Not much appetite for super steel in the kitchen apparently.
    cwsmith17, Pomsbz and marchone like this.
  12. tony281sc2


    Feb 13, 2017
    At my last factory job I found that S30, S35VN, CPM154 and Elmax were plenty good enough for my daily use. Only had to touch em up every couple of months compared to the 8cr/14c28 stuff that needed to be sharpened every week or 2.
    Wasn’t really beating on the knives tho, just cutting plastic wrap, straps, cardboard and the occasional plastic tier sheet
  13. McFeeli


    Feb 13, 2017
    Is CPM CruWear for everything an appropriate answer? I think so, haha.
    ScooterG likes this.
  14. GB940Rookie


    Apr 19, 2016
    For outdoors I’m still using mostly 1095.
    For EDC folders I don’t really care. I have aus8, vg10, bd1, 154, s30, s35, 20cv, m4 and s90.
    If they were all cpm154, I would be fine.
    I use Tojiro knives in the kitchen. I believe them to be high value blades. Can’t remember the steel.
  15. NapalmCheese

    NapalmCheese Basic Member Basic Member

    Aug 24, 2006
    Everyday carry: Stainless or carbon.
    Camping: Stainless or carbon.
    Kitchen: carbon, or stainless.

    My favorite kitchen knife is a 10 inch K Sabatier in xc75 steel hardened at 54RC or so. Sharpened at some low angle that I do by hand on a 1k/4k waterstone, finished on a 12k waterstone, maintained with a steel or occasional touchups on a fine DMT Diafold.

    My camping/edc/everything else knives range from 1070-CPM154 and S30V. I sharpen them at some low angle that I do by hand on a 1k/4k waterstone, finished on a 12k waterstone, maintained with a steel or occasional touchups on a fine DMT Diafold.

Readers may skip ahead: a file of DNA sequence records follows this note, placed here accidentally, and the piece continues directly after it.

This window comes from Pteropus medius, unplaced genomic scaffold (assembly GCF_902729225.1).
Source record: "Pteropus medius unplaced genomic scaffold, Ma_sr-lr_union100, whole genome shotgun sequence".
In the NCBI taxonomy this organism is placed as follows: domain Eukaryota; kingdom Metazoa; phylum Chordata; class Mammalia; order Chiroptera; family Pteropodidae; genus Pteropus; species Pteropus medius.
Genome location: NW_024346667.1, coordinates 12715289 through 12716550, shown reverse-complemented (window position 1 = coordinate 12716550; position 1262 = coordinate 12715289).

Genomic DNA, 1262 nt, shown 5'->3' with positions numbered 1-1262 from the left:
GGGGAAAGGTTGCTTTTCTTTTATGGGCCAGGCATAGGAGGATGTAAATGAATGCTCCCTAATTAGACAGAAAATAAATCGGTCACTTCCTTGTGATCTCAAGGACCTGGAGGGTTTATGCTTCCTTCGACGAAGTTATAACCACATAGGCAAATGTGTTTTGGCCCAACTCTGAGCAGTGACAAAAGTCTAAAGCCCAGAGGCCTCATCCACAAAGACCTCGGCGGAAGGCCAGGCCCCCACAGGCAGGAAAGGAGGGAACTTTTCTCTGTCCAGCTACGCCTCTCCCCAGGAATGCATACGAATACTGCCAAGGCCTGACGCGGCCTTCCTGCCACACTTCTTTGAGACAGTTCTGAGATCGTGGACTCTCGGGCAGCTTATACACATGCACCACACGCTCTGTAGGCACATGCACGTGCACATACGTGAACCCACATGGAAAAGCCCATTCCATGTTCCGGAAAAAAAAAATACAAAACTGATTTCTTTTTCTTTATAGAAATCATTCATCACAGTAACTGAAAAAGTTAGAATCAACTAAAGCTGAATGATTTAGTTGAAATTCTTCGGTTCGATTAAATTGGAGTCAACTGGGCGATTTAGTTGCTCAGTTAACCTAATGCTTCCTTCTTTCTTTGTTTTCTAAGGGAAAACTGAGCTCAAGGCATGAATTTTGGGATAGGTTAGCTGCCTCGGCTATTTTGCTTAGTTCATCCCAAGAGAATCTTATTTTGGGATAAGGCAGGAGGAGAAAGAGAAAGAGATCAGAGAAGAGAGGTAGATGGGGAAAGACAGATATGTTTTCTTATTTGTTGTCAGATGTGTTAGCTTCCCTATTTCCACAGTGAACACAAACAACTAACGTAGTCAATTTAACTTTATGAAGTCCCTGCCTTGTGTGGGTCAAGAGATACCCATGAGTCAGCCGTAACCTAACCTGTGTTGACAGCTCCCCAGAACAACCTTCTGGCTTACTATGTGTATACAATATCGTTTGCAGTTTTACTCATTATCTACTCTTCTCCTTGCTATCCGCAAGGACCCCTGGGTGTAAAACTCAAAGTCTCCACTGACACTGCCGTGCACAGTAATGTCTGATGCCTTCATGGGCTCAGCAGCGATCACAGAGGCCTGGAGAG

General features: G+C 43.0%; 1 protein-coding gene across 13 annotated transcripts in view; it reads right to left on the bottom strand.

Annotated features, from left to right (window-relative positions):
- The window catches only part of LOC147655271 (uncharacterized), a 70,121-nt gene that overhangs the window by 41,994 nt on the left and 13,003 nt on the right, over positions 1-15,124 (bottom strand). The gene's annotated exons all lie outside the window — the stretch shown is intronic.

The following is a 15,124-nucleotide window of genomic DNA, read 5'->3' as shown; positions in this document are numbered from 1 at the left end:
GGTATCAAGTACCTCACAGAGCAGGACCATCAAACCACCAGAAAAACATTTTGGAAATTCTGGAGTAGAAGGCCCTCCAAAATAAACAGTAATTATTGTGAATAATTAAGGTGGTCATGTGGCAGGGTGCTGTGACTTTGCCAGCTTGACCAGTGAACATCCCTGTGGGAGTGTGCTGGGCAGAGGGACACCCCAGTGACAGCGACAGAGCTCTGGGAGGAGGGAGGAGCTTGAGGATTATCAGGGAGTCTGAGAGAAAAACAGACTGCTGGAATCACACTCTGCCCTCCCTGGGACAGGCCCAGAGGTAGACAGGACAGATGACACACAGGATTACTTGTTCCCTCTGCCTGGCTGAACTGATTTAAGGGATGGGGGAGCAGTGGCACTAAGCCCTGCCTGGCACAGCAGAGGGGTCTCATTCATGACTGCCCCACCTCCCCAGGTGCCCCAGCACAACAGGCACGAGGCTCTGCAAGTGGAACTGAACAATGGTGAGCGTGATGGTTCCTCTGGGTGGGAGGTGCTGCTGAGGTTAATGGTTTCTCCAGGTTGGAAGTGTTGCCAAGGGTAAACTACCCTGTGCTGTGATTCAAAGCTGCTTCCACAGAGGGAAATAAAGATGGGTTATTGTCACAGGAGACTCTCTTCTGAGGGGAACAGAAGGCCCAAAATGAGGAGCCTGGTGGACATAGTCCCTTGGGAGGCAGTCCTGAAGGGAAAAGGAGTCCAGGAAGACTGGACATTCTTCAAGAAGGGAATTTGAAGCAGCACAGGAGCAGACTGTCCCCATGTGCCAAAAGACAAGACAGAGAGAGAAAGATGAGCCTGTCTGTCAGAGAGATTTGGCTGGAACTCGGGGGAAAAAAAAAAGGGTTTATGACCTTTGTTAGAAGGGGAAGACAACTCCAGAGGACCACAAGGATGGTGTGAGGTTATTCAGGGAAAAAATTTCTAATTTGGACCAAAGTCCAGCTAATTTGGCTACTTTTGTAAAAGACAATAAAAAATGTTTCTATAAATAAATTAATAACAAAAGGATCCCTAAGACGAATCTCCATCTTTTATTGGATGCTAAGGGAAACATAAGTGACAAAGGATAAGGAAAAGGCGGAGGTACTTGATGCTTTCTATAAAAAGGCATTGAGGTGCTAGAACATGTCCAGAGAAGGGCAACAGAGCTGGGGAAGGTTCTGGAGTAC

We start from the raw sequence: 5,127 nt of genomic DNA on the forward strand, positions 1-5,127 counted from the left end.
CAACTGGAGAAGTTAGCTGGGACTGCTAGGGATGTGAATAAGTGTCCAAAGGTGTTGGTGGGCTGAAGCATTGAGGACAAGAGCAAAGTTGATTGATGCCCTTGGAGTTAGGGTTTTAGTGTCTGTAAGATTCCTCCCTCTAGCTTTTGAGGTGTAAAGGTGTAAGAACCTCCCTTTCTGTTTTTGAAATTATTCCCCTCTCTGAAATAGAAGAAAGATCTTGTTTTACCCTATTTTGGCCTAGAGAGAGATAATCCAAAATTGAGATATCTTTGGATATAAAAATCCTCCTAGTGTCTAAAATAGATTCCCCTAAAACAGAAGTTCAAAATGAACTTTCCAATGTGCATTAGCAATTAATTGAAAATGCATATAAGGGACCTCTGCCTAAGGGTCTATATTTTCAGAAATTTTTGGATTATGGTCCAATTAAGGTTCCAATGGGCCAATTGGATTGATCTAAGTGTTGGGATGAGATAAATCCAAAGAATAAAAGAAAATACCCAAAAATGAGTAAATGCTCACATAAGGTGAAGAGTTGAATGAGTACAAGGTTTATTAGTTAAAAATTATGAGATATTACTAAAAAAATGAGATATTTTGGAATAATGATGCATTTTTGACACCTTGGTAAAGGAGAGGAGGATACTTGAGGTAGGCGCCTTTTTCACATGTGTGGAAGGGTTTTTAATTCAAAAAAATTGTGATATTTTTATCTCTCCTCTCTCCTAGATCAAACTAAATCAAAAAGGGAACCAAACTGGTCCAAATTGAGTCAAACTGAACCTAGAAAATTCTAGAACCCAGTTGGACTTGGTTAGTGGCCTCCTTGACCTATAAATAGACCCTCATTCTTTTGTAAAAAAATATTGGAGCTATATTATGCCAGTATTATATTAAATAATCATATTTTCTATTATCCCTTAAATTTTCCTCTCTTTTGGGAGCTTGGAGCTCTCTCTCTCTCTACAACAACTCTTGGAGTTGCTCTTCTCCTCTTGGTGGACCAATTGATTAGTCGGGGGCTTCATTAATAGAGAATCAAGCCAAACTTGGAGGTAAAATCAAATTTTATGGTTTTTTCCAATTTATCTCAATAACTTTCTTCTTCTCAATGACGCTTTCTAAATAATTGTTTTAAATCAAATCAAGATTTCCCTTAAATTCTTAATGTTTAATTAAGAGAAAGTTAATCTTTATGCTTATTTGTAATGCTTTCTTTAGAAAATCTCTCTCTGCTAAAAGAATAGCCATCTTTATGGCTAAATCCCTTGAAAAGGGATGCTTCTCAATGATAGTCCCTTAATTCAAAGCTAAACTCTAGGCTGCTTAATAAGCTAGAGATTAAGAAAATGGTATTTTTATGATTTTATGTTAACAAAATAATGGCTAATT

My hunting knives are mostly 420HC, 8Cr13Mov, 1095, hardned to probably 56-58 RC. I sharpen them at some low angle that I do by hand on a 1k/4k waterstone, finished on a 12k waterstone, maintained with a steel or occasional touchups on a fime DMT Diafold.
    BigWillie likes this.
  16. Comeuppance

    Comeuppance Fixed Blade EDC Emisssary

    Jan 12, 2013
    I can more or less just break this down to the individual knives I have.

    S35VN Recon 1 when there’s going to be hard use.
    LC200N Spyderco Carribbean for general EDC when it’s muggy
    S35VN Factor Iconic for non-humid EDC
    N690 Real Steel Metamorph II for discrete and corrosion-resistant work carry

    And, once it arrives:
    XHP Hold Out II for non-muggy work carry.

    I might get the M390 Hogue RSK to spice up my work knives with a super steel, but that’s very low priority on my expenditures.
    DocJD and cwsmith17 like this.
  17. Black Oak Bladeworks

    Black Oak Bladeworks KnifeMaker / Craftsman / Service Provider Knifemaker / Craftsman / Service Provider

    Jun 5, 2019